BK: Oh goodness. Well, House of Dance was a very quiet book that I would love to see gain wider readership; there is currently a fantastic producer who is looking at the possibility of House as film and that would make me very happy. The Heart Is Not a Size is a book that I think should appeal to a broader audience because of the nature of the friendship between its two primary characters and because of its setting in Juarez. Dangerous Neighbors is probably technically the best book that I have written—sentence by sentence. The new book is fantastically new and I have big hopes for it.
MFA: In addition to working and writing, you also keep a blog . . . why do you blog? What are some of the positive and negative aspects to blogging?
BK: I blog because it enables me to combine two art forms—photography and writing—that impel and compel me. And because it exercises my mind on days when I can do nothing else that is remotely literary (for most of the time I am running a business). And because I have made extraordinary friends. And because it gives me a place to celebrate people or artists whom I admire.
MFA: I know that Nothing but Ghosts was in part inspired by the Chanticleer Garden. I believe you are working on another project inspired by local history. Is it safe to say you have a strong affection for Pennsylvania?
BK: All four of my HarperTeen YA novels (as well as my short story in the HarperTeen anthology) take place, in part, on the Main Line, where I have lived for most of my life. Radnor High School is the fictionalized setting for Undercover. House of Dance takes place in Ardmore and at the dance studio where I do my own ballroom dancing. Nothing but Ghosts takes place at Chanticleer and in Wayne, PA. The Heart Is Not a Size takes place on the Main Line and at the Devon Horse Show until the kids go off to Juarez. Dangerous Neighbors and Flow both take place in historic Philadelphia. Ghosts in the Garden, a memoir, is rooted in Chanticleer. Seeing Past Z, a memoir about the kids to whom I taught writing, takes place in my own home.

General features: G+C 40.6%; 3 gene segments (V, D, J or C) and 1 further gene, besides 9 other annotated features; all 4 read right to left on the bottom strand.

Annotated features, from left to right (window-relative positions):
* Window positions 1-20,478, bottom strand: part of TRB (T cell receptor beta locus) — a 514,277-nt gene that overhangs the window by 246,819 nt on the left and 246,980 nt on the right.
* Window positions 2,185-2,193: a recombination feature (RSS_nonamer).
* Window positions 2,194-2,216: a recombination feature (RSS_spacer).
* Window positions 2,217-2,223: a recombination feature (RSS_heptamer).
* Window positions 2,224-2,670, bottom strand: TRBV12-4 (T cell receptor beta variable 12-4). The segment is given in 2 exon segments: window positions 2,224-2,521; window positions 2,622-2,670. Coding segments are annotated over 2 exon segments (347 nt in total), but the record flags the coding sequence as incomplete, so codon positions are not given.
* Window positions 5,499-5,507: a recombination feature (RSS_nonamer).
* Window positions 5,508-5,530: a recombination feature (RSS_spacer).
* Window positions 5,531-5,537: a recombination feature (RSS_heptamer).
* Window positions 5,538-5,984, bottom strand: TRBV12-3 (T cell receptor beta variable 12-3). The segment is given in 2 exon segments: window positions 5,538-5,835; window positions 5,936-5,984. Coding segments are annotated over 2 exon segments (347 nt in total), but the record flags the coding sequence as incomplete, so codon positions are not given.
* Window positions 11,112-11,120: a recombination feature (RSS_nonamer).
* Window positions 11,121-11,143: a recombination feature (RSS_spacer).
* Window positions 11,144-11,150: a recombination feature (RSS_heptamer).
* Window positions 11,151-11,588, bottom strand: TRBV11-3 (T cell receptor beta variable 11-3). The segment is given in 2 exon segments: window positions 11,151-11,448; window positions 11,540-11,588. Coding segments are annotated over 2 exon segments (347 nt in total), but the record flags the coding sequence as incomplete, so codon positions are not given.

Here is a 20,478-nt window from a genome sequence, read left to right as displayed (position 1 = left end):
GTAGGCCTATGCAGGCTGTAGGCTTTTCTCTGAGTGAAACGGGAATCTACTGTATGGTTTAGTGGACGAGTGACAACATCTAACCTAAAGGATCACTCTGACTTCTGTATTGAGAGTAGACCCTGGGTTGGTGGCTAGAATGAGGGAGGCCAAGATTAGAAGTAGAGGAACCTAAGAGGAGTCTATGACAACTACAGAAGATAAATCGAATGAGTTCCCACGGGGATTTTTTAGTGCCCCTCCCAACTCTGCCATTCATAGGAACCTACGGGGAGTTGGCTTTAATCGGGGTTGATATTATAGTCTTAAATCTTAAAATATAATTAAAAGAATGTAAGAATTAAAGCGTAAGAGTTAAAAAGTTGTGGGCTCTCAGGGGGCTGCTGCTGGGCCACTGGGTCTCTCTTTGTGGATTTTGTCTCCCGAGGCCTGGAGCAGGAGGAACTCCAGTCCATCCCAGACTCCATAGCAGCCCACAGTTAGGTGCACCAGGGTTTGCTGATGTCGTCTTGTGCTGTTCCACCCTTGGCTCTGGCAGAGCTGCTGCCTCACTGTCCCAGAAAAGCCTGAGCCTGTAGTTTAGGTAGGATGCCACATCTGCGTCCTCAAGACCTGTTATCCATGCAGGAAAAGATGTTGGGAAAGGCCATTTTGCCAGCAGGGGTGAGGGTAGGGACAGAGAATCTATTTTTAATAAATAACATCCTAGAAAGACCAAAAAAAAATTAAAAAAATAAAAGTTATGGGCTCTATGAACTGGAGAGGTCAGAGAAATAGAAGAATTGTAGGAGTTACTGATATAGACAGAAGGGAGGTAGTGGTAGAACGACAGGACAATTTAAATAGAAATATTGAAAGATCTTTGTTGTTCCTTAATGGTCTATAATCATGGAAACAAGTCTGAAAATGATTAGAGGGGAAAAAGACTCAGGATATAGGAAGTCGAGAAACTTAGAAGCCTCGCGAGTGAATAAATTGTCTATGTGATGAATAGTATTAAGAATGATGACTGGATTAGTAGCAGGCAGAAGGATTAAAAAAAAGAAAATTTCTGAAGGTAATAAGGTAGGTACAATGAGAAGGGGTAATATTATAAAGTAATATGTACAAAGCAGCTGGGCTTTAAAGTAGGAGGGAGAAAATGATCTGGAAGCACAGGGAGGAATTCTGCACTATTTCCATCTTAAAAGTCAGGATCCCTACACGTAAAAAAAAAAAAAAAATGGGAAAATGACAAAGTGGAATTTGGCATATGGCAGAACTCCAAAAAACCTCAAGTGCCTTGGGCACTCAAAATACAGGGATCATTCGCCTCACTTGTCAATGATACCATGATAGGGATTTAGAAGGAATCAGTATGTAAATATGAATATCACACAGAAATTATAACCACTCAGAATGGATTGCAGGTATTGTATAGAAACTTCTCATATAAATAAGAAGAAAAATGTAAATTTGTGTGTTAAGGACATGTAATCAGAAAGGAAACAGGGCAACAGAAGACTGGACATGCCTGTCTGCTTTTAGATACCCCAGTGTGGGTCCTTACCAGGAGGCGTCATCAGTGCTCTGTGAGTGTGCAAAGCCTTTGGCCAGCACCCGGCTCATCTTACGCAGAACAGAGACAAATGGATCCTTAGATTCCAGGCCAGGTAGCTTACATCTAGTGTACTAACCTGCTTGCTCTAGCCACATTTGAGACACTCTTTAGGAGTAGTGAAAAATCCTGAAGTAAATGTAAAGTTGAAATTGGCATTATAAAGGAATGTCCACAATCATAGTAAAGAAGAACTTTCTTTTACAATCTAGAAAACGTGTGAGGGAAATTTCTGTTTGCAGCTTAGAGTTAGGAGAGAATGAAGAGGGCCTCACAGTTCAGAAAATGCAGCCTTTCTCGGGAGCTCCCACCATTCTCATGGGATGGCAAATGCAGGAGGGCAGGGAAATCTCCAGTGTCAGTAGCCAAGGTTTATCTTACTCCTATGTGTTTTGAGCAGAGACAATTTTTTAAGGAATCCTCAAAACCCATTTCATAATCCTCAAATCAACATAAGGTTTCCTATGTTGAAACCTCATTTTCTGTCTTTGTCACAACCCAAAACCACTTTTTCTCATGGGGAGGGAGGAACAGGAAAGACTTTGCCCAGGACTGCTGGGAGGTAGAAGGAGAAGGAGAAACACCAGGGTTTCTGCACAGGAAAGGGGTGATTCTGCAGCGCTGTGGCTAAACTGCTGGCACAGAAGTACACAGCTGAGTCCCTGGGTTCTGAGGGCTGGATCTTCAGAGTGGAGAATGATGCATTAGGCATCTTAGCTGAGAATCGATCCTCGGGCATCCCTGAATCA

Yes, I love this neck of the woods. It inspires me.
MFA: How long have you lived in Pennsylvania?
BK: Since 1973.
MFA: Are there other books you love or writers you admire that are from your local area?
BK: Two of my very dearest friends are Philadelphia-based writers. One is Buzz Bissinger, who wrote Friday Night Lights, but who has also written with great affection of Philadelphia. The other is Jay Kirk, whose Kingdom under Glass, about the artist-explorer Carl Akeley, is due out in a year or so. Both of these men have so much to teach me about craft and idea. Other dear and talented friends from this area include Elizabeth Mosier (whose YA novel, My Life As a Girl, takes place at Bryn Mawr College) and Karen Rile, author of Winter Music.
MFA: Thanks so much Beth!!!!!
BK: The pleasure, as always, is all mine.
Thank so much to both Amy and Beth for helping me launch the Pennsylvania part of the LRT project with such a fantastic interview. The pleasure is actually all mine and, I hope, yours.
For more about Beth Kephart's latest book, Nothing but Ghosts, see my review.
Here are the covers of Beth's books mentioned in the interview:
For more Beth Kephart, be sure to read her blog. And don't forget to visit My Friend Amy. For more entries in the Literary Road Trip project, visit the LRT link page.